Job Satisfaction and Turnover Intentions during Technology Transition: The Role of User Involvement, Core Self-Evaluations, and Computer Self-Efficacy

Job Satisfaction and Turnover Intentions during Technology Transition: The Role of User Involvement, Core Self-Evaluations, and Computer Self-Efficacy

Richard D. Johnson (Department of Management, University at Albany, Albany, NY, USA) and Regina Yanson (Francis Marion University, Florence, SC, USA)
Copyright: © 2015 |Pages: 14
DOI: 10.4018/IRMJ.2015100103
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Abstract

Using data from 52 employees, this study investigated the relations among user involvement, core self-evaluations, computer self-efficacy, employee stress, job satisfaction, and intention to leave the organization during the implementation of a new barcode scanning system. The results revealed that core self-evaluations and user involvement were positively related to computer self-efficacy. In addition, core self-evaluations was negatively related to job stress, but user involvement was not. The results further showed that job stress was negatively related to job satisfaction. Finally, job stress and job satisfaction were each negatively related to intentions to leave the organization. Implications for theory and managers are discussed.
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Introduction

The implementation of a new technology represents a fundamental change to organizational structures, workflows, and employee relationships (Mikkelsen, Øgaard, Lindøe, & Olsen, 2002; Zuboff, 1988). The basic structures of jobs can be changed and employees must adapt to new roles and learn new routines (Maier, Laumer, Eckhardt, & Weitzel, 2013; Liang, Saraf, Hu, & Xue, 2007). This can increase role conflict and affect how employees perceive their jobs. The ambiguity associated with a technology change can increase stress, reduce job satisfaction, and even lead to turnover (Schaubroeck, Cotton, & Jennings, 1989; Ayyagari, Grover, & Purvis, 2011).

However, only limited information systems (IS) research has focused on these outcomes, and few of these studies have theoretically tied such outcomes to factors related to the implementation itself. For example, Maier et al. (2013) found that user attitudes were related to job satisfaction and turnover intentions. In addition, Morris and Venkatesh (2010) found that the implementation of an ERP affected job satisfaction. Finally, Korunka and Vitouch (1999) found that the implementation of new technology was associated with increased job stress. But, more research is needed to systematically explore how the implementation of new technology can affect outcomes “such as employee productivity, satisfaction and turnover.” (Brown, Massey, Montoya-Weiss, & Burkman, 2002, p. 293). In addition, there is value in drawing on fuller theoretical models of job satisfaction.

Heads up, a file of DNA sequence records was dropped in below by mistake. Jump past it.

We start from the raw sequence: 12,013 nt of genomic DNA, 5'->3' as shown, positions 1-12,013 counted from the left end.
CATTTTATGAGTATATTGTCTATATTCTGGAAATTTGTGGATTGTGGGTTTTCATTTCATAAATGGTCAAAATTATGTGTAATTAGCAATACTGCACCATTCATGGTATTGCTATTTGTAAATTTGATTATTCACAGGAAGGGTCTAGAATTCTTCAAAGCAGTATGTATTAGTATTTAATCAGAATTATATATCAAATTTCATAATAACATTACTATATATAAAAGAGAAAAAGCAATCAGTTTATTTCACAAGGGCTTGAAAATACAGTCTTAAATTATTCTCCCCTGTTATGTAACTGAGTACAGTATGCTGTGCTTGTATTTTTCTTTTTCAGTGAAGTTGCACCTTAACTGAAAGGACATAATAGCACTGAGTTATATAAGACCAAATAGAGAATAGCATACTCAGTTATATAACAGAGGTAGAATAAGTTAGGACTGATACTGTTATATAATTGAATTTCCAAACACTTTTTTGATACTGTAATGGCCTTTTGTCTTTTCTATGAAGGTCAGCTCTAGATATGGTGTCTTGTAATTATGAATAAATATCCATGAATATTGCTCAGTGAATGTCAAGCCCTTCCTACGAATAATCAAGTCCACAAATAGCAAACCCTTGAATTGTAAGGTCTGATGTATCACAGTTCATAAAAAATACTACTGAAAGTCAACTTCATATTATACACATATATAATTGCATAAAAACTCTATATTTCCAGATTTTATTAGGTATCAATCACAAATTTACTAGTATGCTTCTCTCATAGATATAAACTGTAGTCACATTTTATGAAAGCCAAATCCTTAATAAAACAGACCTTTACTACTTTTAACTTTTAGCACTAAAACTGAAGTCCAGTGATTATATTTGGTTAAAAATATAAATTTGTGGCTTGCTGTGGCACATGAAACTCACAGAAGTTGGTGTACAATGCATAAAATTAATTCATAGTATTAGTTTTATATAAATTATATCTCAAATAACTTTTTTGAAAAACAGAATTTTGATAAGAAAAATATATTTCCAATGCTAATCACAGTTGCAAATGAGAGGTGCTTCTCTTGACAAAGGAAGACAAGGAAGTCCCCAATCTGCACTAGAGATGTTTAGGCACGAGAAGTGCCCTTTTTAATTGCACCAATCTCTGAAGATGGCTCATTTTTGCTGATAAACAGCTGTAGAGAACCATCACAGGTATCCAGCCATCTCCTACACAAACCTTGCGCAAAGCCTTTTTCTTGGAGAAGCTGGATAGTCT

One such approach is to focus on job stress. Morris and Venkatesh (2010) argue that researchers need to better understand the role of stress during the implementation of new technology. Not everyone will respond to the stress of a technology and organizational change in the same way. For example, research has found that individuals with higher self-efficacy exhibited less stress during organizational change than individuals with lower self-efficacy (Jimmieson, Terry, & Callan, 2004). Research has also found that personality traits such as core self-evaluations (Best, Stapleton, & Downey, 2005; Alarcon, Eschleman, & Bowling, 2009) were related to job stress and burnout. Finally, research has found that involving employees in the change process can reduce stress (Bond & Bunce, 2001).

Thus, the goal of this study was to investigate the relations between core self-evaluations, user involvement, computer self-efficacy (CSE), job stress, and the employee outcomes of job satisfaction and turnover intention. Our work is informed by the work of Schaubroeck et al. (1989) who developed a model of role and job stress and its impacts on job satisfaction and turnover. Previous meta-analytic work (Podsakoff, LePine & LePine, 2007) has found that this model is effective in explaining job stress, its antecedents, and relations with job satisfaction and turnover. But, our model differs from these previous studies in that it focuses on factors of particular importance in the implementation of a new technology (e.g. user involvement, user personality, and CSE). A stronger understanding of these relations can help organizations develop more effective interventions during technology implementation to reduce stress and better utilize organizational human resources.

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